New format, DJs

Enriquez belied allegations that he was solely responsible for changing the LS format and axing the DJs. “There were a lot of research, brainstorming and discussions … consultations with our advertising partners … It was a collective effort. We needed a radical shift in image, a brand name that would immediately establish the fact that from one end of the listening spectrum, which is upscale, yuppies, etc., we were shifting to the mass audience, which is younger…”

He added that LS needed the change “to fortify the barangay image and sound… because that’s what radio is all about, the sound and the image, that’s what makes radio stations.”

Before heading GMA’s radio operations, Enriquez was VP of Radio Mindanao Network (RMN), whose Manila FM station, DWKC, proclaimed itself in the late ’80s as “The No. 1 pop music station in Metro Manila,” a feat that was attributed to DJs who spoke Tagalog and also cracked jokes, though in a more spontaneous manner at the time.

But it’s 2008 and the city’s top mainstream pop station is 90.7 Love Radio. It is said to bring in a monthly advertising revenue of P13 million. It’s the kind of money that any station owner would certainly want to make, and which reportedly posed a challenge to Enriquez. He has vowed to make LS No. 1 soon.

There are, however, some very crucial factors that Enriquez has to deal with squarely. Love Radio, for instance, has the wacky lady DJ Nicole Hyala who talks and cracks jokes in a pioneering style that everyone else is desperately copying—with disastrous results.

Nicole Hyala on LS?

Has LS found its own Nicole Hyala?

“No, not yet,” replied Enriquez. “Who knows, she may be with us one of these days. Nicole Hyala on LS … We’re offering career paths to people, because we are a TV network, so the horizon and the ceiling of anybody on radio become much wider and higher here.”

If that sounded like an offer to Nicole Hyala, it merely confirmed Enriquez’s own description that the competition in radio has become “ruthless.”

But if there’s at least one home-grown program that LS is proud to have launched, it’s the advice segment “Talk to Papa” which airs 1-3 p.m. daily. It was first heard on LS’ Davao FM station and reportedly caused controversy due to its sexually suggestive content.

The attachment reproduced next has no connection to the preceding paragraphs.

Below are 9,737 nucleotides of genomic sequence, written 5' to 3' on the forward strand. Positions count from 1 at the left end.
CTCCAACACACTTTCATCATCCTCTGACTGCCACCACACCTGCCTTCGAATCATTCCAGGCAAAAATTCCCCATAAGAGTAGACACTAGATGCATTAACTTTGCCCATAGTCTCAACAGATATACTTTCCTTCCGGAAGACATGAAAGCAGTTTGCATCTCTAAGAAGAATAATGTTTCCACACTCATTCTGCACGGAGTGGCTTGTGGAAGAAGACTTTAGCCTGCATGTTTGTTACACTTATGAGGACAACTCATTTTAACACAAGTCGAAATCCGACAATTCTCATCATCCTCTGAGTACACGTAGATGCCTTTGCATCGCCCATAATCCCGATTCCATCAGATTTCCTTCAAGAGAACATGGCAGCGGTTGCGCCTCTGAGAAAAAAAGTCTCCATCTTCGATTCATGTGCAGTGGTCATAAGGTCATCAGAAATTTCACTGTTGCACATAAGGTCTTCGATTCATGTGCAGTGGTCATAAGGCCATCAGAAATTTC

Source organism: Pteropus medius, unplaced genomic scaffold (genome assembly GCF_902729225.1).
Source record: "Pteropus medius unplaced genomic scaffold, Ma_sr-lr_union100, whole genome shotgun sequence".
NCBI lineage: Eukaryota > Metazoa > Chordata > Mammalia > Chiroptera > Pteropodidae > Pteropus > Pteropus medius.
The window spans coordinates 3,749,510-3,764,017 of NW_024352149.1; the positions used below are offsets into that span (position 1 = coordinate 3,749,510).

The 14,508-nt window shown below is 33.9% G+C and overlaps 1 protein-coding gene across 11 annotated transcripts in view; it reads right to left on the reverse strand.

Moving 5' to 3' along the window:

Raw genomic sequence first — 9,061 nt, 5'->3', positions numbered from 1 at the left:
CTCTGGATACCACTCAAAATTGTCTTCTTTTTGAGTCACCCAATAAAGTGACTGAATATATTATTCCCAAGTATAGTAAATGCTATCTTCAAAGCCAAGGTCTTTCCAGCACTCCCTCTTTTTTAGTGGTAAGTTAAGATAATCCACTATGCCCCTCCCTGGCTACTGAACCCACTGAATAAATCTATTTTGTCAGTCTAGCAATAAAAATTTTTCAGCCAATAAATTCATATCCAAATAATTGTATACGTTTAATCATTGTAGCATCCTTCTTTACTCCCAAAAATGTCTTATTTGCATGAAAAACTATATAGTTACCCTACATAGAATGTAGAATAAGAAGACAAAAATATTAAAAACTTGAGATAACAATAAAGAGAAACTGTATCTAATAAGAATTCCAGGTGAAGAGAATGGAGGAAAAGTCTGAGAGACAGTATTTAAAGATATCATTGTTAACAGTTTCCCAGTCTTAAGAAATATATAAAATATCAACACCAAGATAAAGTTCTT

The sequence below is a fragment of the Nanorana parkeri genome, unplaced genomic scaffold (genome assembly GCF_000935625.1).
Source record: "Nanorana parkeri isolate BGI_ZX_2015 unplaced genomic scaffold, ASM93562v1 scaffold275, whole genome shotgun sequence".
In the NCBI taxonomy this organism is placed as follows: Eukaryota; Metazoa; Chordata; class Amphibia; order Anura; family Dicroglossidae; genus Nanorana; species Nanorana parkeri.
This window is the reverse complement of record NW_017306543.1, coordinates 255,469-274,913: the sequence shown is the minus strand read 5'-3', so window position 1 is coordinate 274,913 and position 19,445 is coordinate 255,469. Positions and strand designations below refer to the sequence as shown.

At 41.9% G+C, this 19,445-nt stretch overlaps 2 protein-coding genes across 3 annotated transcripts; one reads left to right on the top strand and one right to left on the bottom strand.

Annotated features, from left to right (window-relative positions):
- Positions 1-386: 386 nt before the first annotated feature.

“The local bishop wrote our provincial station and complained about it,” said Enriquez. “Local government employees come late for work because of it … So we said, ‘Let’s do this in LS Manila’… and now it sizzles!”

The nagging question is, has such a program convinced advertisers to go to LS big time, enough to push it to the top of the ratings?

Enriquez did not give concrete numbers, but nevertheless sounded upbeat: “Revenue is picking up. We don’t have research numbers yet. Nagpa-rank kami ng aming internal research, not the industry … like Nielsen or Radio Research Council … Magpapa-rank kami ng post-change research, we’ll do that in a couple of months.”

Consistency, creativity

And yet amid this raging battle for ratings, how does one explain the prominence of Magic 89.9—a station that’s supposedly nowhere in the Top 10, but which is said to pull in a neat P8 million in advertising billings monthly?

In the end, it seems to boil down to how consistent and creative these stations handle everything that comes out of their transmitters. For most listeners, the music is what matters most.

And how does LS define its new sound?

“Basta ang rule, we should be playing well-known, strong, familiar hits,” said Enriquez. “When people listen to 97.1 at any time of the day, they will hear a familiar hit that they know, can sing and hum, relate to, reminisce with... ‘Yun ang rule.”

As Inquirer Entertainment pressed him whether that meant there would no longer be any room for new local talents like bands, or if breaking unsigned artists as LS “exclusives” translated to breaking the rule, Enriquez made a slight turnaround and said the rules are flexible: “Any song, any piece of music, any element that would be consistent with the format, we will play.”

1 Comments:

Blogger eripples said...

ei Jimmy Jam, hmm, I didn't catch this article on PDI,but thanks for reposting this.

Id like to thank you though for your posts at www.campusradio.co.nr

many thanks!

5:14 PM